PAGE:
Work with your vet to understand the ideal weight for your Great Dane and work towards it.
Keeping them Groomed and Exercised
Finally, general care goes a long way.
Making sure they are trained and socialized from a young age means less chance of them getting themselves into dangerous situations and keeping them groomed reduces the chance of skin conditions and other health problems.
Fulfilling their daily exercise needs is also a great way of keeping their bodies in good shape, and some of the most active dog breeds are long-living, like the Australian Shepherd.
Great Dane Lifespan and You
The Great Dane can be a wonderful companion in the right hands, but sadly with a shorter lifespan than most. However, if you bought them from a good breeder and fulfilling all their needs, you are giving them the best chance at a long life.
Have you ever owned a Great Dane? What do you think promotes a long life within this breed?
Let us know below!
References and Resources
O’Neill, DG, et al, Longevity and mortality of owned dogs in England The Veterinary Journal, 2013
Adams, VJ, et al, Methods and mortality results of a health survey of purebred dogs in the UK The Journal of Small Animal Practice, 2010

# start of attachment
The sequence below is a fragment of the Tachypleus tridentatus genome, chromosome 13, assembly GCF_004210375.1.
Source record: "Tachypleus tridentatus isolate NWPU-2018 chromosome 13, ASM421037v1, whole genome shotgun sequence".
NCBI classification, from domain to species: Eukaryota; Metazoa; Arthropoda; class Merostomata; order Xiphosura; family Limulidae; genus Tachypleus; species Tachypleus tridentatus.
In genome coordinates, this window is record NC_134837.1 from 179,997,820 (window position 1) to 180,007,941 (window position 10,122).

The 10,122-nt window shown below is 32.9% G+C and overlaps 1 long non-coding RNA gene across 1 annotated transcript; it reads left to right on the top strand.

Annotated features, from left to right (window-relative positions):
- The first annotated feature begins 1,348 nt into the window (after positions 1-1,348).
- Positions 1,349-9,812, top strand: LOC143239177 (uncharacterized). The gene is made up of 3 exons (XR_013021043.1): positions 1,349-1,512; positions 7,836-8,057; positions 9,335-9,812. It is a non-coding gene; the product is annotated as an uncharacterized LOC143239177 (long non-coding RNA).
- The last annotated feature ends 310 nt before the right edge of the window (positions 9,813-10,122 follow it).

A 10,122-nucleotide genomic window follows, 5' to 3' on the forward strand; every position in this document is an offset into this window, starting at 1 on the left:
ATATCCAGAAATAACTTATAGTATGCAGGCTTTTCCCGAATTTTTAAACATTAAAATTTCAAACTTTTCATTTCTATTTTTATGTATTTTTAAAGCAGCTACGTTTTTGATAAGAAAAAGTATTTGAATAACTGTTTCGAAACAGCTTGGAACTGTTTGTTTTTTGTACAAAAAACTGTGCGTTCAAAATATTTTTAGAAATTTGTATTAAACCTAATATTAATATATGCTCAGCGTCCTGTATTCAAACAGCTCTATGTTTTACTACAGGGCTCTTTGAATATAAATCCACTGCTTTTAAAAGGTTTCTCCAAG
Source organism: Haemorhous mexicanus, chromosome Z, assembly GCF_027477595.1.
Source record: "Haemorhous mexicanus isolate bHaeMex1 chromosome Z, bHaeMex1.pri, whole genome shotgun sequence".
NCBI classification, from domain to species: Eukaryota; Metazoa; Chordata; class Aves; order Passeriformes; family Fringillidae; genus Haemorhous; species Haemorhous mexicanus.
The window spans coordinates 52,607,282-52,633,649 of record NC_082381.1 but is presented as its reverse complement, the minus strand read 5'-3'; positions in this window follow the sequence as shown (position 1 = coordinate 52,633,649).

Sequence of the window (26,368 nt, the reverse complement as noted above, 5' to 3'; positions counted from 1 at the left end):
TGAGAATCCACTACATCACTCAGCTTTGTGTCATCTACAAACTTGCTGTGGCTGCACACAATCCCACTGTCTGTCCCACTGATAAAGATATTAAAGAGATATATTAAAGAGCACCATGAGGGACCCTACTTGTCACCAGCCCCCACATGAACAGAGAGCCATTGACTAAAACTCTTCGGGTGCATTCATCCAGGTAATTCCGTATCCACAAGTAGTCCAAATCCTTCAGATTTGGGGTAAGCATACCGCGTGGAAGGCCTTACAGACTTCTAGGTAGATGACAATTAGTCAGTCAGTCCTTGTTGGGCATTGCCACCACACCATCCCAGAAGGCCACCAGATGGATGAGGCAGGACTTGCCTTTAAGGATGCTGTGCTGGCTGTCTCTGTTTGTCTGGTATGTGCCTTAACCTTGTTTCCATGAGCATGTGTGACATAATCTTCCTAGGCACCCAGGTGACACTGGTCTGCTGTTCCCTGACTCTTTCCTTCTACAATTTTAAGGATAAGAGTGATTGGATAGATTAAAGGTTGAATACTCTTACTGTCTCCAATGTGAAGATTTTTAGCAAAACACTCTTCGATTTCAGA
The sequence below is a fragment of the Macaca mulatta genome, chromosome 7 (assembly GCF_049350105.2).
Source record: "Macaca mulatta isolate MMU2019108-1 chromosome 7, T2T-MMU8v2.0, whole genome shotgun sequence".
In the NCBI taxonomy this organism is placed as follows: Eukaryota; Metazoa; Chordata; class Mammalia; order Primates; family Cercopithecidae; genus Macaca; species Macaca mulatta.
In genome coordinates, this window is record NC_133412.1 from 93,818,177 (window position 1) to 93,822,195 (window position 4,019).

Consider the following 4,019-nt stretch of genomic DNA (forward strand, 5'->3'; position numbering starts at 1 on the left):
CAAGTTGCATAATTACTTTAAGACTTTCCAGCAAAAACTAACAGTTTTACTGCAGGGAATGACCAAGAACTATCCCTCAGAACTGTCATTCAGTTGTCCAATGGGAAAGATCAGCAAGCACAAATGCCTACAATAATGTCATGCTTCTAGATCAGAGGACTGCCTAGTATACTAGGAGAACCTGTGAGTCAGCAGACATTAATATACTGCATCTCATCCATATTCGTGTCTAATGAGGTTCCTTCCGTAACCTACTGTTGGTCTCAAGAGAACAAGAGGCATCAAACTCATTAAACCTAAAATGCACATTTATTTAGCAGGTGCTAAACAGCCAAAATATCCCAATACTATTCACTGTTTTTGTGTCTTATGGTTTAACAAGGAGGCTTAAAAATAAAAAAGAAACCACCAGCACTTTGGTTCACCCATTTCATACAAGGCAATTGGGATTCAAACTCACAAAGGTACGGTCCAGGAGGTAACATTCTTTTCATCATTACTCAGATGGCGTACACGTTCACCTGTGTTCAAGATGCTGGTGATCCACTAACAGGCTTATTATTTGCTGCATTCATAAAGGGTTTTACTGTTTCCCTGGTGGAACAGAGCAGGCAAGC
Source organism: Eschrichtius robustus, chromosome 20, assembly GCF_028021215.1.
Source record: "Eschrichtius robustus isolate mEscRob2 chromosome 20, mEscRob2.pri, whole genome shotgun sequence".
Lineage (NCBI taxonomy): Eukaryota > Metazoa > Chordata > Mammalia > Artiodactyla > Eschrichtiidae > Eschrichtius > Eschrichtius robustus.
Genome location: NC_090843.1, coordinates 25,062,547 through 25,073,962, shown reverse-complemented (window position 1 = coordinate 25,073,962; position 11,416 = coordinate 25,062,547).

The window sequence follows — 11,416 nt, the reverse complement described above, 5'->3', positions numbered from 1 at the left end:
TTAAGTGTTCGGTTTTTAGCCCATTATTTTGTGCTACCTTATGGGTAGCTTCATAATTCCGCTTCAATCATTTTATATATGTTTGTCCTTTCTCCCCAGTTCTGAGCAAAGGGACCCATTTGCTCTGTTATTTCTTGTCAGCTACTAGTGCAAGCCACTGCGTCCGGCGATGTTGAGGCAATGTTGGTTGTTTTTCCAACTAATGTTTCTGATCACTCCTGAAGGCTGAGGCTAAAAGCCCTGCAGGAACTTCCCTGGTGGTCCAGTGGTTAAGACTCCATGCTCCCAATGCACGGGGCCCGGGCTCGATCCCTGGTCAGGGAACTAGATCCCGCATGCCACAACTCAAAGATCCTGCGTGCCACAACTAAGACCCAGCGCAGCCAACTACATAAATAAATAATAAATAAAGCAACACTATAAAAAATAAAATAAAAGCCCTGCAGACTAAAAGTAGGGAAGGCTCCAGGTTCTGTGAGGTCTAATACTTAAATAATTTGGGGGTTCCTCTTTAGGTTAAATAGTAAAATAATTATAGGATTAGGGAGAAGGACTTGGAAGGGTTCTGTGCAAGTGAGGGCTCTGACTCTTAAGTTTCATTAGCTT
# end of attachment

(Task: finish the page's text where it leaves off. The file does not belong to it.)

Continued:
Battaglia, CL, Bloat and the Risk Factors, Breeding Better Dogs
Richardson, DC, The Role of Nutrition in Canine Hip Dysplasia Veterinary Clinics of North America: Small Animal Practice, 1992
Meurs, KM, et al, Clinical features of dilated cardiomyopathy in Great Danes and results of a pedigree analysis: 17 cases (1990-2000), Journal of the American Veterinary Medical Association, 2001
Galis, F, et al, Do large dogs die young?, Journal of Experimental Zoology Part B: Molecular and Developmental Evolution, 2006
Kraus, C, et al, The Size-Life Span Trade-Off Decomposed: Why Large Dogs Die Young, The American Naturalist, 2013
Egenvall, A, et al, Mortality in over 350,000 Insured Swedish Dogs from 1995-2000: II. Breed-Specific Age and Survival Patterns and Relative Risk for Causes of Death, Acta Veterinaria Scandinavica, 2005